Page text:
And today’s was no different. She approached her husband’s tombstone in quiet reverence. She didn’t bring any flowers because she knew Stephen had hated flowers. Instead, she reached into her pocket and took out a peppermint and sat it on the edge of the tombstone. She smiled as she sat it there, picturing him behind the computer with a peppermint in his mouth. She’d always liked that ghost taste of peppermint candy in his mouth when he kissed her.
He’d been dead for three years and she still missed that. In fact, it was the small things she missed—that caused her that unreachable ache—more than the vibrant memories. This seemed peculiar to her but if Stephen’s death had taught her anything, it was that the human heart had a mind of its own.
“So it’s been three years,” she said, looking to his engraved name. “Three years today, in fact. And the longer you’re gone, the sillier I feel coming out here to speak to you.”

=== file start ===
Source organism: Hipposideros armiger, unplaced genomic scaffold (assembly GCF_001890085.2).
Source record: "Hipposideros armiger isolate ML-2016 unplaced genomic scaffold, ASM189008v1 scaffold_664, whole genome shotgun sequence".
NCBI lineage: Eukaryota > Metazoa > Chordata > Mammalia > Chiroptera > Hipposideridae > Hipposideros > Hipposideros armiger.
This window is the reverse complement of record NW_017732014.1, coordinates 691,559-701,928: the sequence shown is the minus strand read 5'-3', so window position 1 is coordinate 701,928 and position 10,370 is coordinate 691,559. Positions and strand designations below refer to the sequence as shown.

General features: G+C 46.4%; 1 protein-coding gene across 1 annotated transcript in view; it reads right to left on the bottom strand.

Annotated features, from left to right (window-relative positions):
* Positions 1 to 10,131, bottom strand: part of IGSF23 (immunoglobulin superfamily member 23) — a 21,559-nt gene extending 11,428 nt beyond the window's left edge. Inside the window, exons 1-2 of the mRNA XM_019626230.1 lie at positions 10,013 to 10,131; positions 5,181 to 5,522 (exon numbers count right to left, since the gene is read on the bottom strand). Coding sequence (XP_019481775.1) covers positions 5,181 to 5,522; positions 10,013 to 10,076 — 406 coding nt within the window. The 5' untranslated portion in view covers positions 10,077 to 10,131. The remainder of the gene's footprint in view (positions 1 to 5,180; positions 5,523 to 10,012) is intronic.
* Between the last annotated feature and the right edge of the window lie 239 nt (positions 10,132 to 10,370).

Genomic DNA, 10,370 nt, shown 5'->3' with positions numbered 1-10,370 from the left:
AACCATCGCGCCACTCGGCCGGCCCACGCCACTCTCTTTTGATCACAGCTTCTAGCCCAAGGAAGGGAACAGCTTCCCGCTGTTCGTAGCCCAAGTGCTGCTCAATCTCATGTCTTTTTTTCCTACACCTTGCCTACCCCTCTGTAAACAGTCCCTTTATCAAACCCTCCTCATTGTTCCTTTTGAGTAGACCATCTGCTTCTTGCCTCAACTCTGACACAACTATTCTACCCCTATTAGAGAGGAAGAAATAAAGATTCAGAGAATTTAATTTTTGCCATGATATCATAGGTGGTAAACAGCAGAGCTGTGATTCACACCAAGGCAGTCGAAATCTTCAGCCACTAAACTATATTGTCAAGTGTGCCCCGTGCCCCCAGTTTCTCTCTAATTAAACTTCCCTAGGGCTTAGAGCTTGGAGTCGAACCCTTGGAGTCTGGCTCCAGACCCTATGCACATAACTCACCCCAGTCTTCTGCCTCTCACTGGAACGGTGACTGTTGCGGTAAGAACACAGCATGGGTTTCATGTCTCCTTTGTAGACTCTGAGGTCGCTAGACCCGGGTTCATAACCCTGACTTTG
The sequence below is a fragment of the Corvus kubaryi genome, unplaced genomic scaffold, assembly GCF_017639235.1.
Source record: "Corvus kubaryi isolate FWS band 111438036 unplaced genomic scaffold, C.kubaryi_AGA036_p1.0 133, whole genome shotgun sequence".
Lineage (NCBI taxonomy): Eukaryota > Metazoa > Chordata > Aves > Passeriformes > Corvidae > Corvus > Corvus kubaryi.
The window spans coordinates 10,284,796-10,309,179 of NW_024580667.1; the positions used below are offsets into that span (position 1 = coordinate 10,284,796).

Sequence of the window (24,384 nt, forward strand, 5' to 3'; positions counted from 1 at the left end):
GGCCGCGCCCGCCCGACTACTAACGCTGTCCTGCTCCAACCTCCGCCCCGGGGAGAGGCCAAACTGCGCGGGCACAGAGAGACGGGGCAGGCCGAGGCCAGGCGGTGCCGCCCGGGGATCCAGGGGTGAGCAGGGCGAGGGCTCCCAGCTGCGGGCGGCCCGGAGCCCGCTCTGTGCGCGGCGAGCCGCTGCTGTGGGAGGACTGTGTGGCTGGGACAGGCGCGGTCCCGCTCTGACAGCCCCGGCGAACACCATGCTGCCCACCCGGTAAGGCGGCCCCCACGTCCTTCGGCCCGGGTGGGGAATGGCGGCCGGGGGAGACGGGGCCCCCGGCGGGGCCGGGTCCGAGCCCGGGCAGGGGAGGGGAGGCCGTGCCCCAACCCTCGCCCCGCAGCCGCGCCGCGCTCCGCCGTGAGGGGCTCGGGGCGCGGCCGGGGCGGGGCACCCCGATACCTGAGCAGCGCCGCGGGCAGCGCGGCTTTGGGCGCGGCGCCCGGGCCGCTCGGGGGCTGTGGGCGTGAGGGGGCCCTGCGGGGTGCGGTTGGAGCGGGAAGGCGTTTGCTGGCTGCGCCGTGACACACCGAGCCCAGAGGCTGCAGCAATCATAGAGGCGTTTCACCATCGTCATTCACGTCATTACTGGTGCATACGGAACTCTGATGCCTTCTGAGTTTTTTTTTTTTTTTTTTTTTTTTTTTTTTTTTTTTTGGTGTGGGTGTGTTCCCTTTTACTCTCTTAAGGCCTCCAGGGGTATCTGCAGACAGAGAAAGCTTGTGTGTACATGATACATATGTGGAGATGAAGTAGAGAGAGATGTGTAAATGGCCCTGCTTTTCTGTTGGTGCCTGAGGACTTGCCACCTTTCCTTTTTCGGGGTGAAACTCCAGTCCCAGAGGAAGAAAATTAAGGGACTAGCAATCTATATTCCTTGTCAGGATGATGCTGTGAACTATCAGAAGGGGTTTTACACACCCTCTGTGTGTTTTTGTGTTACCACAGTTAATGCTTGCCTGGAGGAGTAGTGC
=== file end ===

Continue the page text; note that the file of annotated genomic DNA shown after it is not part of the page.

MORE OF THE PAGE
She ran her fingers over his name, wanting to cry but not finding the tears. The sad fact of the matter was that she had not cried over Stephen in nearly a year. It wasn’t that she was over him; it was the exact opposite. In some weird way, she felt that not crying over him meant that he wasn’t really gone...that the car accident that had taken his life had not really happened at all.
Yes, she knew it was a stupid way to think. She also knew it was one of the reasons she had considered therapy. She was well aware of the odd and sometimes depressing thoughts that weighed down in her head when she thought about Stephen for too long. She assumed that being able to recognize such thoughts as rather crazy meant that she herself wasn’t actually crazy.